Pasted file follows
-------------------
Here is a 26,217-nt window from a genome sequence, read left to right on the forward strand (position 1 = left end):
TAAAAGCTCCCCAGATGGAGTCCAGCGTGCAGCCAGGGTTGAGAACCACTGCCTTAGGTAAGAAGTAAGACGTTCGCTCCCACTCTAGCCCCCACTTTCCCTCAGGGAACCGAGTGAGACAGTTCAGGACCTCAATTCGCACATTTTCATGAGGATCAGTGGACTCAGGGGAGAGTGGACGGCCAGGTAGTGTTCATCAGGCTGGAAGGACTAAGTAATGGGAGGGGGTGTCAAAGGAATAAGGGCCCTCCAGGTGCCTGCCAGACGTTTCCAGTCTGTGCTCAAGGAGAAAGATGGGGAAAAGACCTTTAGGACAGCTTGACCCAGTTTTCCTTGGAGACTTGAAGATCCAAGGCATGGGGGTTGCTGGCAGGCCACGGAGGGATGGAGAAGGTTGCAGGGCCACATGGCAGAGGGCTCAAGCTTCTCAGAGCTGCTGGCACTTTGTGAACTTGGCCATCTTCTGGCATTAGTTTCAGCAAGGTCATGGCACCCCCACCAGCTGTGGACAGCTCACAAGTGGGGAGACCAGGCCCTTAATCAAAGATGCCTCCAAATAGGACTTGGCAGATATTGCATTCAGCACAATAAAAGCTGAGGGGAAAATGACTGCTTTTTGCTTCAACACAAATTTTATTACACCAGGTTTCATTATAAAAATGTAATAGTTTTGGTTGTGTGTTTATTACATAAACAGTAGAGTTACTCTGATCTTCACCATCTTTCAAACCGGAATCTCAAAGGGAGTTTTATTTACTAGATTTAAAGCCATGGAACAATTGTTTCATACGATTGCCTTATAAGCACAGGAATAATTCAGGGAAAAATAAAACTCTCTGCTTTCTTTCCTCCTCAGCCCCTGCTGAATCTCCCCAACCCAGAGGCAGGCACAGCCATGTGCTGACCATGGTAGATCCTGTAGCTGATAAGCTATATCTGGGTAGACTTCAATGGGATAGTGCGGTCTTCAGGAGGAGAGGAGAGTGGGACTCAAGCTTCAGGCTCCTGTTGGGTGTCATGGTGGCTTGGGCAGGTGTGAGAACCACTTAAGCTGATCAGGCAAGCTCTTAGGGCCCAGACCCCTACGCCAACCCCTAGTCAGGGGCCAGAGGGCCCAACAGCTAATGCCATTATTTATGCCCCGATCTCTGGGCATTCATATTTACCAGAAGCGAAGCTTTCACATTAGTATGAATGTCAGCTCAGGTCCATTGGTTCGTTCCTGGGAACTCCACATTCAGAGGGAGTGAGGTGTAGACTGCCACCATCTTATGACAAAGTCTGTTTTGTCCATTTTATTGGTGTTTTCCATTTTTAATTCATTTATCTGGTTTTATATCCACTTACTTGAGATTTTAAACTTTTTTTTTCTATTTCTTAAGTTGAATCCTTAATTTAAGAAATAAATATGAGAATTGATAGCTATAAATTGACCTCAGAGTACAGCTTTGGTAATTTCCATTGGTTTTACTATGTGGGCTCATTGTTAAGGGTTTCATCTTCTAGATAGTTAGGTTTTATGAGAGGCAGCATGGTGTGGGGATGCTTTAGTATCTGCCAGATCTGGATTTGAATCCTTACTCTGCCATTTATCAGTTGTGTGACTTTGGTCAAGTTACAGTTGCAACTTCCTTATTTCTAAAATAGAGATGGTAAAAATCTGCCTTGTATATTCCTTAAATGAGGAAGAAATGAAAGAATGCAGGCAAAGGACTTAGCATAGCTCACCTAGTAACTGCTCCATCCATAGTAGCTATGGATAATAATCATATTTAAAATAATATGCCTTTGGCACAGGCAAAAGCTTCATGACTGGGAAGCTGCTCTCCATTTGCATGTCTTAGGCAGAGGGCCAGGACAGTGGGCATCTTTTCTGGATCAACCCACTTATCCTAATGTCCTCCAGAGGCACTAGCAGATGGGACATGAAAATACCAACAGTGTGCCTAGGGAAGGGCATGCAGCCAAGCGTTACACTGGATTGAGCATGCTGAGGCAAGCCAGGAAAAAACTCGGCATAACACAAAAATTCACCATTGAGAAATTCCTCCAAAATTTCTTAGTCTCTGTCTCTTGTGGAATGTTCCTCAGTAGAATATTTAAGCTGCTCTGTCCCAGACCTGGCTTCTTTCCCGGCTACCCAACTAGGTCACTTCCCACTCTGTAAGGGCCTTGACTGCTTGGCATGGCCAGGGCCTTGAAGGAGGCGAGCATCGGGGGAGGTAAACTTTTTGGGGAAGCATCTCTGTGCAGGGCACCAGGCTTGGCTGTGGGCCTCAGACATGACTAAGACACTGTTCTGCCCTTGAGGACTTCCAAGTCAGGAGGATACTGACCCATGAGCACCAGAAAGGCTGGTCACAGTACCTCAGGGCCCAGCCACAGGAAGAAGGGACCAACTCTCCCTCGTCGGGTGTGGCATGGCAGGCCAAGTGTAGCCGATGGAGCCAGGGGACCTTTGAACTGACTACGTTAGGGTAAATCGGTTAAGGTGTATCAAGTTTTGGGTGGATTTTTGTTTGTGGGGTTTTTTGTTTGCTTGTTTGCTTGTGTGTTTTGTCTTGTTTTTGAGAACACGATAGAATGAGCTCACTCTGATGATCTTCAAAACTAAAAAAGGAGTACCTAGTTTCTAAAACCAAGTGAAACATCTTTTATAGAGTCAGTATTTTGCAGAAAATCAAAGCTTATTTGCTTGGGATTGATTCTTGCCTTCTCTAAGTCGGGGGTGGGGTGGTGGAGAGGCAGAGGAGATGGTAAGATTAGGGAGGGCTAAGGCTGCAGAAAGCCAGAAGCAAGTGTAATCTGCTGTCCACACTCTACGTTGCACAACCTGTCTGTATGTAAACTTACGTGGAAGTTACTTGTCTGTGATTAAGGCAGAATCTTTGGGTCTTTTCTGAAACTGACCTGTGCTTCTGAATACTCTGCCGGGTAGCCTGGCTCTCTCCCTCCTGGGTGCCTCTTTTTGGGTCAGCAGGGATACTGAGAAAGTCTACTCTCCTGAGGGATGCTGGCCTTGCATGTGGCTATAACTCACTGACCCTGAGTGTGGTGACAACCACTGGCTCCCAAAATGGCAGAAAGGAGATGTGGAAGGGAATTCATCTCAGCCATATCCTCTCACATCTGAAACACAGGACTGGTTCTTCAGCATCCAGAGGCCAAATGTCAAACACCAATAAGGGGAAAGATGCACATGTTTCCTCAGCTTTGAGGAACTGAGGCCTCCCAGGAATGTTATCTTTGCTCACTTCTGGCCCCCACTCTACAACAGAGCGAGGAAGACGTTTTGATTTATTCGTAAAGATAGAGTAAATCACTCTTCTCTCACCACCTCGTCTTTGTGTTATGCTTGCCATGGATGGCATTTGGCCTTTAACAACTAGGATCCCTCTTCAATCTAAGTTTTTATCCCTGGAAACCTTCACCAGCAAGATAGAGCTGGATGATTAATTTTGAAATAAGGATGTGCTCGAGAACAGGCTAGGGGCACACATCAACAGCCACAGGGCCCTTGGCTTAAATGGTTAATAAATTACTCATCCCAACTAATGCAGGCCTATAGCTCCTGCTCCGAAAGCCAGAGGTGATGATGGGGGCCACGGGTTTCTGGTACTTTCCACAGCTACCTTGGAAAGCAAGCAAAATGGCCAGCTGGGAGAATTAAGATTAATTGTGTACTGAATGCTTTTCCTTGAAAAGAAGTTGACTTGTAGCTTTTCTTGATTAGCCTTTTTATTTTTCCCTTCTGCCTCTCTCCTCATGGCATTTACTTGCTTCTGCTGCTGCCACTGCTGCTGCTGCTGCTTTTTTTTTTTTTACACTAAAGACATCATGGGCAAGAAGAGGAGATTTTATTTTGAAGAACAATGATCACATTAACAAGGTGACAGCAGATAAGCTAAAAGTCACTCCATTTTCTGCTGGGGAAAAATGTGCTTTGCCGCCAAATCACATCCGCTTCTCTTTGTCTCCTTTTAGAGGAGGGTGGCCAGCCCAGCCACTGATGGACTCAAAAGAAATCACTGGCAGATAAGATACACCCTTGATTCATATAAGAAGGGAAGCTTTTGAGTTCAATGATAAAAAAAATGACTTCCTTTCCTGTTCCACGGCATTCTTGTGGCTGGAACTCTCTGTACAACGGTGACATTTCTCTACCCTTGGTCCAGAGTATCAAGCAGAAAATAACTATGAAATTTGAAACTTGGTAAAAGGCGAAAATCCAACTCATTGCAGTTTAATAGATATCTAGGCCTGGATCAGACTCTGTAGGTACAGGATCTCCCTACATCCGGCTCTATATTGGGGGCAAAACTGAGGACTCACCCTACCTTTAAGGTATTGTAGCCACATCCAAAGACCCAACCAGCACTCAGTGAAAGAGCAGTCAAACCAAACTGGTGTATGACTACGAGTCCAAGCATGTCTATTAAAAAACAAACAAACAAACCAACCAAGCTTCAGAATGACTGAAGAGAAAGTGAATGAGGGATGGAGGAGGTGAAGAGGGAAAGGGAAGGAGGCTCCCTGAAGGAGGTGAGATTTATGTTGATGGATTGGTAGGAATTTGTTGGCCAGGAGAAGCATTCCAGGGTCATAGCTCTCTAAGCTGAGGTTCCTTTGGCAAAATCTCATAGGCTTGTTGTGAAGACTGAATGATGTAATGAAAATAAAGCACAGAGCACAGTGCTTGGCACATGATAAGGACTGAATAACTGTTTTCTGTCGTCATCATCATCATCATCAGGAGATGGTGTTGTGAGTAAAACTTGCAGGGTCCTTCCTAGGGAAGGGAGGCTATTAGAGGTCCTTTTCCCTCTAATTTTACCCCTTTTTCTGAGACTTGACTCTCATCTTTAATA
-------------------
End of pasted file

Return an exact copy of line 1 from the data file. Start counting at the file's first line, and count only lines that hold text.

Here is a 26,217-nt window from a genome sequence, read left to right on the forward strand (position 1 = left end):